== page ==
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P-1 Visas For Athletes And Entertainers And P-2 and P-3 Visas For Artists And Entertainers
by Greg Siskind and Amy Ballentine

The P categories, P-1, P-2 and P-3, are reserved for those aliens who will be coming to the US to perform in athletics or entertainment, and who do not meet the extraordinary ability standard required for classification in the O category.


For an athletic team to petition for a foreign athlete, the team must have achieved international recognition in the sport. An athlete who will come to the US to compete in individual events rather than as a team must show that he or she is internationally recognized. The INS has defined “international recognition” as a “having a high level of achievement in a field evidenced by a degree of skill and recognition substantially above that ordinarily encountered, to the extent that such achievement is renowned, leading, or well-known in more than one country.” The event the athlete is coming to the US to participate in must have a distinguished reputation and must require the participation of athletes and teams of international recognition.


For an entertainer to obtain a P-1 visa, they must be part of an entertainment group. Individuals cannot usually obtain a P-1 visa – the only exception is for people who are coming to the US to join a foreign entertainment group. The group must be internationally recognized as outstanding in the area, and have a sustained period of achievement. Also, the individual members must have a substantial relationship to the group, generally satisfied by at least one year. This requirement may be waived in exigent circumstances, and is not imposed on circus personnel, so long as the circus is of national recognition. The group must have been together for at least one year, and at least three-fourths of the members must have been in the group for at least a year.

Filing the Petition

A P-1 petition may be filed by a US employer or organization, a foreign employer, or by a US agent. The petition must include the following information: any written contract between the alien and the petitioner, or, if there is no written contract, a thorough description of their oral agreement; an explanation of the event and an itinerary; and a consultation from a labor organization.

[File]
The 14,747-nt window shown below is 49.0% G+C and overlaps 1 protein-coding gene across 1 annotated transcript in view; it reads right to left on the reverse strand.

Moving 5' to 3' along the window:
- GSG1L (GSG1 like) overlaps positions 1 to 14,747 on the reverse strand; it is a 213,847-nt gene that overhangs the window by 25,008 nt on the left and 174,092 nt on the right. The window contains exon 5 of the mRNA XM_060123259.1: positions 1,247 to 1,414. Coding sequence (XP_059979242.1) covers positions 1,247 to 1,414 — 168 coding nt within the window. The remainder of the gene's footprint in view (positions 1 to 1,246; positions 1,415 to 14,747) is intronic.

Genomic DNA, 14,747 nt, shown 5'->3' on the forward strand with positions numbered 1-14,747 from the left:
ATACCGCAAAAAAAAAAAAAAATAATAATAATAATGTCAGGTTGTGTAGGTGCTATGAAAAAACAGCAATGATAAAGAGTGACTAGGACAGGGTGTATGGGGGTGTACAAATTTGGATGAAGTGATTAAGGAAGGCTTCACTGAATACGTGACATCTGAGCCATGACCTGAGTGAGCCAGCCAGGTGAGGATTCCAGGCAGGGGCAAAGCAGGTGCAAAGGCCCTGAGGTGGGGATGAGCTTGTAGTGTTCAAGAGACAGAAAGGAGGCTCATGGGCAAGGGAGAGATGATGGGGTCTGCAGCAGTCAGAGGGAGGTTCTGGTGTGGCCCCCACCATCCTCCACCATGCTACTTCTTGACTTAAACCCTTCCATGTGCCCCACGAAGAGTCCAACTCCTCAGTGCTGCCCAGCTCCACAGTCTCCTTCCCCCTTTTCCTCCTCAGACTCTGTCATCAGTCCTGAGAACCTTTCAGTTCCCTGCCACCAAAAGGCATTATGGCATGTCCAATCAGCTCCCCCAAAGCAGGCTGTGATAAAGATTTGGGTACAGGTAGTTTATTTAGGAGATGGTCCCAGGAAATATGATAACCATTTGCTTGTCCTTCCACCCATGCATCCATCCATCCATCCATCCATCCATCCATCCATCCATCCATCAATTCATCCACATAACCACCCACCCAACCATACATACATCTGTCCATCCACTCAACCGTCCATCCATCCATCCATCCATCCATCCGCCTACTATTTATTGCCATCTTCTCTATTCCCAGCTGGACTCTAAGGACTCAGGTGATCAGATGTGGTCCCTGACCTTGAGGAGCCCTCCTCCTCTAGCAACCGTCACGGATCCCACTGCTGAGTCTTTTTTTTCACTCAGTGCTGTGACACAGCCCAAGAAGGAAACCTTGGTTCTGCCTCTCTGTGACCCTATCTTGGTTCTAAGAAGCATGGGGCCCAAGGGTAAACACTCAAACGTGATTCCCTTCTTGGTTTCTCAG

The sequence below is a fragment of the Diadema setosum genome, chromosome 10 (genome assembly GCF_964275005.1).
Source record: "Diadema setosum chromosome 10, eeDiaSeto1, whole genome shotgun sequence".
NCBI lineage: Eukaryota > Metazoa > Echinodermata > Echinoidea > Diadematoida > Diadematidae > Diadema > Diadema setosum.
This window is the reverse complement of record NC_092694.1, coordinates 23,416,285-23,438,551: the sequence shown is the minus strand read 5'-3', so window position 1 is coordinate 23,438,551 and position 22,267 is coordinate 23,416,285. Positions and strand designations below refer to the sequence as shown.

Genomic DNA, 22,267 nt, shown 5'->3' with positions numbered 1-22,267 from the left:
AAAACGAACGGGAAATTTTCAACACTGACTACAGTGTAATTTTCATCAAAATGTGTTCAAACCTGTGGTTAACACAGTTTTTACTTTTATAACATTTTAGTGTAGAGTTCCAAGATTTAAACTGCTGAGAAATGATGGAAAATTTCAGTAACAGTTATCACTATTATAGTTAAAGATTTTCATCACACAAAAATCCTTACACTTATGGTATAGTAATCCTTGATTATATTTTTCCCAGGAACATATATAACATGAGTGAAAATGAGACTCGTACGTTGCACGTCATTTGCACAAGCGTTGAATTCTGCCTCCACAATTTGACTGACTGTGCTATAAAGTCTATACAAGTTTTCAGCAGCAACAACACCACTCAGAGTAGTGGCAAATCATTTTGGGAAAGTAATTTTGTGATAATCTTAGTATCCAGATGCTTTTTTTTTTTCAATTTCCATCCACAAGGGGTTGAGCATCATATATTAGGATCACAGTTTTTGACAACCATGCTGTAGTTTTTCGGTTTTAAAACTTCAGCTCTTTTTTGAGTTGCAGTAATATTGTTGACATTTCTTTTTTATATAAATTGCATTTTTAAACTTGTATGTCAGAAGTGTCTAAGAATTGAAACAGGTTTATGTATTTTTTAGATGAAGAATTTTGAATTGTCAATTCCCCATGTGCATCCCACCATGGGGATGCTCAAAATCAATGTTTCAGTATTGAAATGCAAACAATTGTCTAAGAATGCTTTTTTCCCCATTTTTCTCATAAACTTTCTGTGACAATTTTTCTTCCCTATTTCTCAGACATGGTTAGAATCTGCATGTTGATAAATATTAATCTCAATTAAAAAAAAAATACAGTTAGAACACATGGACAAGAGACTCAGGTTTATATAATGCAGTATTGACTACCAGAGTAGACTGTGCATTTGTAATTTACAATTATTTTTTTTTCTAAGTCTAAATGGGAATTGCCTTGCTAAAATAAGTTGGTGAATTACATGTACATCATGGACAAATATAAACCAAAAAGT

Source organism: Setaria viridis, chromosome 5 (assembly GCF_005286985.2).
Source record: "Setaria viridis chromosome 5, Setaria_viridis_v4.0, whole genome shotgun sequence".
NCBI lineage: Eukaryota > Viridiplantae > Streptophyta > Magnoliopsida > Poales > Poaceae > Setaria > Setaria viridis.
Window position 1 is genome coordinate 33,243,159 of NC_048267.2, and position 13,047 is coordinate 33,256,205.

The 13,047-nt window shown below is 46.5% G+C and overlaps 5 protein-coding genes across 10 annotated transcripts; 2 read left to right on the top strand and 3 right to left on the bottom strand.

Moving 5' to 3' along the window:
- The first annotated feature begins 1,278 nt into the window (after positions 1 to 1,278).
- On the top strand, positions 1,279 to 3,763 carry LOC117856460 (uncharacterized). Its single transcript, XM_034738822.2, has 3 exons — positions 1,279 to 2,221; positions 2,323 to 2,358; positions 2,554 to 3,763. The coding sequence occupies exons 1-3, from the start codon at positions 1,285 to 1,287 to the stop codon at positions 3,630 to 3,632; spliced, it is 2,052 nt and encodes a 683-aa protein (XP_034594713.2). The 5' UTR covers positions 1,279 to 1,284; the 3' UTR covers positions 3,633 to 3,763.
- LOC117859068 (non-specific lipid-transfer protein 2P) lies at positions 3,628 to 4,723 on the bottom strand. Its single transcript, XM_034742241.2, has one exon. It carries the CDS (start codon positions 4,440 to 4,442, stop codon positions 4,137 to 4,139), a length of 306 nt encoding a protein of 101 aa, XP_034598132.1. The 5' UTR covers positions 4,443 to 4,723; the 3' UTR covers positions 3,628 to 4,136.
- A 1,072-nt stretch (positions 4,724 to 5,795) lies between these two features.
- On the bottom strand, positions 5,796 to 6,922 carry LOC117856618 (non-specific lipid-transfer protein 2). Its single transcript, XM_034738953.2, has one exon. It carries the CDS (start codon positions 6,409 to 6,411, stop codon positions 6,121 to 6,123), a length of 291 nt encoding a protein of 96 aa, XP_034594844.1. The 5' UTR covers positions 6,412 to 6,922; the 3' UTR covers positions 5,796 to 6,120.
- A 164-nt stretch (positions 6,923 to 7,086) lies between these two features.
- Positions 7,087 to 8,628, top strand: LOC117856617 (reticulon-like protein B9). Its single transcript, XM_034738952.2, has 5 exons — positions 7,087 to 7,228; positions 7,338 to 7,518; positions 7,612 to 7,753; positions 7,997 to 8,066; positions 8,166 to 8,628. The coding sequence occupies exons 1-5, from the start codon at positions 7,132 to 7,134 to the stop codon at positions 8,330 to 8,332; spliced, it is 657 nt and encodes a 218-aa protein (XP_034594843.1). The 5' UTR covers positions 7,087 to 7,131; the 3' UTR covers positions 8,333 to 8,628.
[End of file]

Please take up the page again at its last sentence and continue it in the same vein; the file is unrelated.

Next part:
If a US employer or agent is filing the petition, it should be filed at the regional INS Service Center with jurisdiction over the petitioner. If a foreign employer files the petition, it should be filed at the regional Service Center with jurisdiction over the place where the alien will begin employment.

When the application is filed on behalf of an athlete or team, at least two of the following types of evidence need to be presented:

Participation to a significant extent in a prior season with a major US sports league,
Participation on a national team at international events,
Participation to a significant extent in a prior season with a US collegiate team,
A written statement from an official in the governing body of the sport outlining how the athlete or team is internationally recognized,
A written statement from a member of the sports media or other recognized expert outlining how the athlete or team is internationally recognized,
Evidence that the alien is highly ranked if the sport uses a ranking system, or
Evidence that the alien or team has received a significant award for performance.

When the application is being filed on behalf of an entertainment group, the petition must include details about each person’s length of membership in the group. The petition must also demonstrate the group’s sustained international recognition. This may be done in two ways, first by nomination or receipt of awards for outstanding achievement in the field, and second, by submitting three of the following types of evidence:

The group has and will continue to perform a starring role in productions or events with a distinguished reputation, evidenced by reviews, advertisements, press releases, contracts, or endorsements,
The group has international recognition, evidenced by reviews in papers, trade journals, etc.,
The group has and will continue to perform a starring role in productions or events with a distinguished reputation, evidenced by articles in newspapers, trade journals, etc.,
The group has had commercial success